Types of violence against women

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    Men are most likely to experience violence in a public place, by a male stranger.

    Women are most likely to experience violence in their homes, by a male partner – this is known as ‘domestic violence’ or ‘family violence’. Find out more facts about violence against women.

    Types of violence – glossary of terms

    The following definitions of violence against women can be found in the glossary of our national framework, Change the story.

    Domestic violence

    Domestic violence refers to acts of violence that occur in domestic settings between two people who are, or were, in an intimate relationship. It includes physical, sexual, emotional, psychological and financial abuse.

    Emotional/psychological violence

    Emotional or psychological violence can include a range of controlling behaviours such as control of finances, isolation from family and friends, continual humiliation, threats against children or being threatened with injury or death.

    Family violence

    Family violence is a broader term than domestic violence, as it refers not only to violence between intimate partners but also to violence between family members. This includes, for example, elder abuse and adolescent violence against parents.

    Family violence includes violent or threatening behaviour, or any other form of behaviour that coerces or controls a family member or causes that family member to be fearful.

    In Indigenous communities, family violence is often the preferred term as it encapsulates the broader issue of violence within extended families, kinship networks and community relationships, as well as intergenerational issues. For LGBTIQA+ people, ‘family‘ may be defined as the ‘chosen family‘ sometimes created in the context of rejection by biological families, but there is limited research on violence in this context.

    Gender-based violence against women

    Gender-based violence against women is violence that is specifically ‘directed against a woman because she is a woman or that affects women disproportionately’.

    Image-based abuse

    Image-based abuse is when an intimate image or video is shared without the consent of the person pictured. This includes images or videos that have been digitally altered. Image-based abuse also includes the threat of an intimate image being shared.

    Intimate partner violence

    Intimate partner violence is any behaviour within an intimate relationship (including current or past marriages, domestic partnerships, or dates) that causes physical, sexual or psychological harm. This is the most common form of violence against women.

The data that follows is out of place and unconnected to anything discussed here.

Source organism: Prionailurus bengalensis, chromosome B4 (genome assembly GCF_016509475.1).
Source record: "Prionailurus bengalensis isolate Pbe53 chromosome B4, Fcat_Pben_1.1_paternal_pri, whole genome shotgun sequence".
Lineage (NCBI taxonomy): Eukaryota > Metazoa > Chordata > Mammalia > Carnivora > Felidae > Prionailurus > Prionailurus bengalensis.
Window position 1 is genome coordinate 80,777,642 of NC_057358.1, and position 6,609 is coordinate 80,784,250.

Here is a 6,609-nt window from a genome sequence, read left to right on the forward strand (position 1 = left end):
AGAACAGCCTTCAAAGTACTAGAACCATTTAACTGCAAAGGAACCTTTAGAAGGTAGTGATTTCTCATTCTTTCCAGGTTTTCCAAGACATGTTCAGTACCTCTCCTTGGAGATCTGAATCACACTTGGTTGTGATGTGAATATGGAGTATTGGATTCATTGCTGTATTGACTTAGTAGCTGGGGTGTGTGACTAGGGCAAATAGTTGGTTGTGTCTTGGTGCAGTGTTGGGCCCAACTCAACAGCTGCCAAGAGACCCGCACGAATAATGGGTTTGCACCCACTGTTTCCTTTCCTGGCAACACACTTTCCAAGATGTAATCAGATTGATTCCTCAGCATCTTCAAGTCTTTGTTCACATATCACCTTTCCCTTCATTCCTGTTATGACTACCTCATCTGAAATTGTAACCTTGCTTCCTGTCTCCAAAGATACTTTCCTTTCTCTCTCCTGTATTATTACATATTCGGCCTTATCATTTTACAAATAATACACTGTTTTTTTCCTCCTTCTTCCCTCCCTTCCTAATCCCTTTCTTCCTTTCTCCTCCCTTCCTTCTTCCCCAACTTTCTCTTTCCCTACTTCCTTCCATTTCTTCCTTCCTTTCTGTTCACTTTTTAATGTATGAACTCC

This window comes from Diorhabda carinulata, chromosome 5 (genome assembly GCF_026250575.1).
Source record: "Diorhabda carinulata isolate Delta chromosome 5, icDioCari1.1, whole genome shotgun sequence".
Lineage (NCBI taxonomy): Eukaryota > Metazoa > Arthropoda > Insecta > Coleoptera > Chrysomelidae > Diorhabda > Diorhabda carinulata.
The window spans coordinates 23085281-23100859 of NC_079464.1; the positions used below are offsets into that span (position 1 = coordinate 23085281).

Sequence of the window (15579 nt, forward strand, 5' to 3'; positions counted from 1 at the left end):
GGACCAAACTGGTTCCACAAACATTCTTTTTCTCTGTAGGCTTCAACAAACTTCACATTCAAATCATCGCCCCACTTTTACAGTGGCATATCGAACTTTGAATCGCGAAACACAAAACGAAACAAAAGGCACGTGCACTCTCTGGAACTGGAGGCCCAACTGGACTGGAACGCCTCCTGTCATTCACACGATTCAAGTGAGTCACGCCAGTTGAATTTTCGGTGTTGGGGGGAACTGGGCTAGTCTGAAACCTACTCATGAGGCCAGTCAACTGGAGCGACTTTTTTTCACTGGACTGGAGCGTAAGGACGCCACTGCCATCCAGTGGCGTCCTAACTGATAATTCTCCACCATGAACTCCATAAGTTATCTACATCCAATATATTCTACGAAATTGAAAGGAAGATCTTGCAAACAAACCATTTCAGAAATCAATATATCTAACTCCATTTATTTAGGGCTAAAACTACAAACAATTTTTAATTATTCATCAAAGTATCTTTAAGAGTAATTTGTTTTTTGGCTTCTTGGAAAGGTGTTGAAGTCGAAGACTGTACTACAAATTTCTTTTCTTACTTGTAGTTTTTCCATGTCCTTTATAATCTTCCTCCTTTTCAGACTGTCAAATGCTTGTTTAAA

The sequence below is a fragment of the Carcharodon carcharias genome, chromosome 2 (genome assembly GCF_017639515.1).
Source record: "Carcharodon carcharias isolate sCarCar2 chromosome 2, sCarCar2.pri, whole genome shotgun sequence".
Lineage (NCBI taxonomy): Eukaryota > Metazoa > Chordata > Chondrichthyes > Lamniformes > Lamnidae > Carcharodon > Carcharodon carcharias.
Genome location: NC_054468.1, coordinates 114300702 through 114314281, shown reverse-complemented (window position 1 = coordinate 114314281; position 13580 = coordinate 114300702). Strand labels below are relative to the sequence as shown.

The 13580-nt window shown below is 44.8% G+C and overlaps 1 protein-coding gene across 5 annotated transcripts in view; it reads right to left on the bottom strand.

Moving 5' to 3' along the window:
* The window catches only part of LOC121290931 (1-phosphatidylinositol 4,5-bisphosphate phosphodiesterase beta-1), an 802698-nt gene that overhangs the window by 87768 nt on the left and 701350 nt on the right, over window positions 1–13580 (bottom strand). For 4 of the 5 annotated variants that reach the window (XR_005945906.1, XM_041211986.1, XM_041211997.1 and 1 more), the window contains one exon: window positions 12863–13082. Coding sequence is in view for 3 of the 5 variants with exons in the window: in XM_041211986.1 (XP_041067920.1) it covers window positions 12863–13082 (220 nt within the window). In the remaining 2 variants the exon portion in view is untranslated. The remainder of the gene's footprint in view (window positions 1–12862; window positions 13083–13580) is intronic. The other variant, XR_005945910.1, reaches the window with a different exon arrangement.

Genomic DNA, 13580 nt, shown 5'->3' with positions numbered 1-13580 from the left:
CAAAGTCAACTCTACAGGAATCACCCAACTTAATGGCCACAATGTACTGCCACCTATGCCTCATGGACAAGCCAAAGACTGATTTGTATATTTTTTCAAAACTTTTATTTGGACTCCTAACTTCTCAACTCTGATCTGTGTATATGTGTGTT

Non-partner sexual assault

    Non-partner sexual assault is sexual violence perpetrated by strangers, acquaintances, friends, colleagues, peers, teachers, neighbours and family members.

    Sexual harassment

    Sexual harassment is an unwelcome sexual advance, unwelcome request for sexual favours or other unwelcome conduct of a sexual nature which makes a person feel offended, humiliated and/or intimidated, where a reasonable person would anticipate that reaction in the circumstances.

    Sexual violence

    Sexual violence is sexual activity that happens where consent is not obtained or freely given. It occurs any time a person is forced, coerced or manipulated into any unwanted sexual activity, such as touching, sexual harassment and intimidation, forced marriage, trafficking for the purpose of sexual exploitation, sexual abuse, sexual assault, and rape.

    Sexual assault is only one type of sexual violence and does not include sexual harassment, or broader and complex forms of sexual violence, such as technology-facilitated or image-based abuse.

    Violence against women

    Violence against women is any act of gender-based violence that causes, or could cause, physical, sexual or psychological harm or suffering to women, including threats of harm or coercion, in public or in private life. This definition encompasses all forms of violence that women experience (including physical, sexual, emotional, cultural, spiritual, financial, and others) that are gender-based.

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    Change the story outlines the essential actions needed at all levels of society to address the underlying drivers of violence against women.

    Three people are sitting in an urban office. A woman wearing a headscarf and glasses is speaking to her colleagues who are listening and talking with her.

    Find out about a ‘primary prevention’ approach that addresses the drivers of violence against women.